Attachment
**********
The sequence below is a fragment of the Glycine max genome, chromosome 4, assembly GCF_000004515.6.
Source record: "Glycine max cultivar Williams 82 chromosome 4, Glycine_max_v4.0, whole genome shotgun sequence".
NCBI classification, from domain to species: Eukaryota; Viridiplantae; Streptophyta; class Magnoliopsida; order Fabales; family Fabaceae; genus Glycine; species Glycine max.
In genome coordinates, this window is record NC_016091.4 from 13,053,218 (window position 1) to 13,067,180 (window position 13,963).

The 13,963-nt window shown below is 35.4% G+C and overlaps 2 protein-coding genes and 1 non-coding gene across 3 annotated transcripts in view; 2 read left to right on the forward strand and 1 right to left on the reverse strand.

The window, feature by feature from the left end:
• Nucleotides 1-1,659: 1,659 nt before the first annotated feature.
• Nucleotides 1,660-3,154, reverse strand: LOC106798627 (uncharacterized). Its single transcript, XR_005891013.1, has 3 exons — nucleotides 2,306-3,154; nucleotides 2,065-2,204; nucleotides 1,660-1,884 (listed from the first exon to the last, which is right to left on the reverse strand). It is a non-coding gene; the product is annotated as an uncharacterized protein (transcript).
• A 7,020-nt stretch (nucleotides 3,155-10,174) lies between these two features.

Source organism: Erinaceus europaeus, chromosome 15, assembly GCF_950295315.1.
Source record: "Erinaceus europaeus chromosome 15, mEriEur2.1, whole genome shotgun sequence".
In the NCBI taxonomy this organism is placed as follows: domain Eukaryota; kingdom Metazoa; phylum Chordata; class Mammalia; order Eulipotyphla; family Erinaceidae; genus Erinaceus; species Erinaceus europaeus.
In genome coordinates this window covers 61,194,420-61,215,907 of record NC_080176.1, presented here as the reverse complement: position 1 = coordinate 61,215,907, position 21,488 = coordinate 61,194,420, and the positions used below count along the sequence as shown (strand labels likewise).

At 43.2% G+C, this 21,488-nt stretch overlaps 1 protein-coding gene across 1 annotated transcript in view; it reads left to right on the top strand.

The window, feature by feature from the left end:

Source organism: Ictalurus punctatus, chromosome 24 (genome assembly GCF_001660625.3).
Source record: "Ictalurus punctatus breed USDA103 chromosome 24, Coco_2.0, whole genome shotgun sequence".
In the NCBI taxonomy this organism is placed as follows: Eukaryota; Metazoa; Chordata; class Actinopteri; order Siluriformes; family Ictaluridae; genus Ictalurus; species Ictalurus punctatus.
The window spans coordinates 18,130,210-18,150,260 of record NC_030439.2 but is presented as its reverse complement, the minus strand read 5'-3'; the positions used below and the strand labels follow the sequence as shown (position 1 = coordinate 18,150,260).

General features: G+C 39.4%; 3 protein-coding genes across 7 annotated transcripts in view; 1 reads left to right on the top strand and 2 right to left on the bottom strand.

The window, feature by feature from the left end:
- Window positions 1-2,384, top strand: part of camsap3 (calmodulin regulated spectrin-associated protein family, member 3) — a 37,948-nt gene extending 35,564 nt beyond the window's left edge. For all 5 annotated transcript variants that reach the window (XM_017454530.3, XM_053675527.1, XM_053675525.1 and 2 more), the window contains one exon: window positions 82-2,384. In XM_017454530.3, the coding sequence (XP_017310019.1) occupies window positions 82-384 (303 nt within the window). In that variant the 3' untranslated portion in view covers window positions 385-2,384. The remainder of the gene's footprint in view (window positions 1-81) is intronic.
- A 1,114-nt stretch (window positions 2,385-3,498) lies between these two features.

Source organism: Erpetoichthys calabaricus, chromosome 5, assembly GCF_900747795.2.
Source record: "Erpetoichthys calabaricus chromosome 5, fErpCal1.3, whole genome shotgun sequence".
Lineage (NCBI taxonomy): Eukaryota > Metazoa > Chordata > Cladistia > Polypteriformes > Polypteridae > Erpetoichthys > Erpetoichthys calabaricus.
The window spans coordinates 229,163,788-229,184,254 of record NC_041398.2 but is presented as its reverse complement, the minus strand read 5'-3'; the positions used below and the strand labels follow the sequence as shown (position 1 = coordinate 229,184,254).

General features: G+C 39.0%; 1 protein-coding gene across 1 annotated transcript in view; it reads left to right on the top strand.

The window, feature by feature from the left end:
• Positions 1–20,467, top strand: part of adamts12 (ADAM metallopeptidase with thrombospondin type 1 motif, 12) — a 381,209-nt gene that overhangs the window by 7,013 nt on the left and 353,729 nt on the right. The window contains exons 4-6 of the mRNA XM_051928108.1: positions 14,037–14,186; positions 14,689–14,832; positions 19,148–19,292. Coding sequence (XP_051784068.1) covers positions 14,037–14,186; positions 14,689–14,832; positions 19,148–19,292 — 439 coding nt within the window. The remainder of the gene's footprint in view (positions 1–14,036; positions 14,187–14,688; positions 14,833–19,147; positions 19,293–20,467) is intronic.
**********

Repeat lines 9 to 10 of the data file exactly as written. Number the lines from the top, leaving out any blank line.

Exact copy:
• A 7,020-nt stretch (nucleotides 3,155-10,174) lies between these two features.

Source organism: Erinaceus europaeus, chromosome 15, assembly GCF_950295315.1.